Benign Metastatic Leiomyoma: Unusual Heart Location

Case Report

Austin J Pathol Lab Med. 2021; 8(1): 1031..

Benign Metastatic Leiomyoma: Unusual Heart Location

Elaouni S1,2,3*, Jebli S1,2, Sassi S1,2, Bernoussi Z1,2, Jahid A1,2, Zouidia F1,2 and Znati K1,2

¹1Department of Pathology, Ibn Sina Hospital, University in Rabat, Morocco

²University Mohamed V Rabat, Faculty of Medicine and Pharmacy, Morocco

³Department of Pathology, Ibn Sina Hospital, University Mohamed V Rabat, Morocco

*Corresponding author: Elaouni S, Department of Pathology, Ibn Sina Hospital, University Mohamed V Rabat, Morocco

Received: April 06, 2021; Accepted: April 26, 2021; Published: May 03, 2021


Cardiac smooth muscle tumors are rare; three different clinical settings for these tumors have been reported, including benign metastasizing leiomyoma from the uterus, primary cardiac leiomyoma and leiomyosarcoma, and intravenous cardiac extension of pelvic leiomyoma, which is the most common. We present a case of a 56-year-old woman with a benign metastasizing leiomyoma to the heart without associated pulmonary localization 15 years after endoscopic vaginal myomectomy of polymyomatous uterus. Immunohistochemical stains for H-Caldesmon, Desmin, and estrogen, progesterone receptors were positive, indicating a smooth muscle tumor of uterine origin. To our knowledge, this is only the fifth reported case of benign metastasizing leiomyoma to the heart with histological proof and the first case of earlier onset cardiac metastasis without pulmonary metastasis localization. It illustrates that benign metastasizing leiomyoma should be included in the differential diagnosis of cardiac tumors in patients with a history of surgery uterine leiomyoma perfectly benign.

Keywords: Heart; Benign metastasizing leiomyoma; Uterine surgery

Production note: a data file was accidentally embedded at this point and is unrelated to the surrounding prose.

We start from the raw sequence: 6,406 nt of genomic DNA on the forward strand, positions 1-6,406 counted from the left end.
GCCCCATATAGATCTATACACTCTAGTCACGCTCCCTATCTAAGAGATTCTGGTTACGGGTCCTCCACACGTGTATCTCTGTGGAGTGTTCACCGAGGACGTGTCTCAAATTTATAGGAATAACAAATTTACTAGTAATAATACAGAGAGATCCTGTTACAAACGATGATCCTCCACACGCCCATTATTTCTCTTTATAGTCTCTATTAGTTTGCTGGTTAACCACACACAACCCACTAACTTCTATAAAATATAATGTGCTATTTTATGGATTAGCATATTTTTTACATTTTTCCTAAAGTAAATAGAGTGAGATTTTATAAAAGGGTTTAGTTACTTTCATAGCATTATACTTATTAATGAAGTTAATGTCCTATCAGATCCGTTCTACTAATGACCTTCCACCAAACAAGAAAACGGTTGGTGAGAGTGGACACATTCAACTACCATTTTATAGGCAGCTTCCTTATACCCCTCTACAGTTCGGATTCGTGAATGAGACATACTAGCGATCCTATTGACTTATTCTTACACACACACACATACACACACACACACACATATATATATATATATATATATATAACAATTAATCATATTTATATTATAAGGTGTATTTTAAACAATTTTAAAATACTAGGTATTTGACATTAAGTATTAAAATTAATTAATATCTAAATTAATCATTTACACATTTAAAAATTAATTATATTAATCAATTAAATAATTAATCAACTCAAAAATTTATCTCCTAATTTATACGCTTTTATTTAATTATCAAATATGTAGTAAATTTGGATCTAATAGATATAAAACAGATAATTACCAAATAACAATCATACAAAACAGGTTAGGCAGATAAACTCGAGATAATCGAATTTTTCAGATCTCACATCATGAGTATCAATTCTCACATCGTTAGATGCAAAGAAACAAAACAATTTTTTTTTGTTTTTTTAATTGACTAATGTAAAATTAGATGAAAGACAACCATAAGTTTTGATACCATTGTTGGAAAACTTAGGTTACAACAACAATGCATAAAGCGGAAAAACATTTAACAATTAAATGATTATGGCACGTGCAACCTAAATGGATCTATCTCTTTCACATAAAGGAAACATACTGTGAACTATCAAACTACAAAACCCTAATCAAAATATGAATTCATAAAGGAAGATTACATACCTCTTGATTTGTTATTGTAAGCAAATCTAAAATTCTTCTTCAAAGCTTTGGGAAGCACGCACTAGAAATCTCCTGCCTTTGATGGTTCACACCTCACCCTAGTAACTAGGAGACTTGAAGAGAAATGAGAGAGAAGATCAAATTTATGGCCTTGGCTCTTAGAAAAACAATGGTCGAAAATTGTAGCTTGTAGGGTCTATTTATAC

Primary cardiac tumors are rare, and most cardiac tumors are secondary to metastatic disease [1]. Smooth muscle tumors of the heart are extremely rare. Three different clinical settings for cardiac smooth muscle tumors have been reported: intravenous cardiac extension of pelvic leiomyomas [2] benign metastasizing leiomyomas from the uterus [1,3,4] and primary cardiac leiomyomas and leiomyosarcomas [5]. Here we report a rare entity of metastasizing leiomyoma to the heart with review of the literature.

Case Presentation

A 56-year-old woman presented at a provincial hospital with dyspnea and shortness of breath. On imaging, she was found to have a right atrial mass initially thought to be a thrombus. She was subsequently referred to university hospital center (CHU Ibn Sina, Rabat) for further workup and management. Cardiac Magnetic Resonance Imaging (MRI) showed a monolobed, pedunculated, mobile, well-circumscribed mass attached to the intra-atrial septum. The resected tumor was sent to us for histological confirmation. Pulmonary radiological exploration did not find a suspicious mass.

Additional history was pursued as part of the pathologic workup, and it was determined that the patient had undergone a uterine surgery endoscopic vaginal of polymyomatous uterine 15 years earlier at the age of 41 years. The uterine mass operated on was a leiomyoma with no malignant features; no necrosis, atypia, or increased mitotic activity was seen. The patient lost to follow up until she consulted for her cardiac symptomatology resulting in a discovery of mass in the right atrium.

The 8cm x 5cm x 3cm resected cardiac tumor was solid, graywhite, and homogeneous fasciculate with no hemorrhage or necrosis (Figure 1). Microscopically, the tumor was composed of bundles of bland spindle cells with “cigar-shaped nuclei”, no nuclear atypia or necrosis, and only rare mitoses (less than 1/10 high-power fields) (Figure 2). Immunohistochemically, the spindle tumor cells expressed H-Caldesmon (Figure 3) and Desmin (Figure 4) and were negative for S100 (Figure 5) Protein. MIB-1 immunohistochemical staining showed low proliferative activity, with less than 1% MIB- 1-positive cells. The tumor cells were strongly positive for Estrogen Receptors (ER) and for Progesterone Receptors (PR) (Figure 6 and 7), supportive of uterine origin. The patient is alive and well 16 months after resection of the cardiac tumor, with no evidence of further metastasis.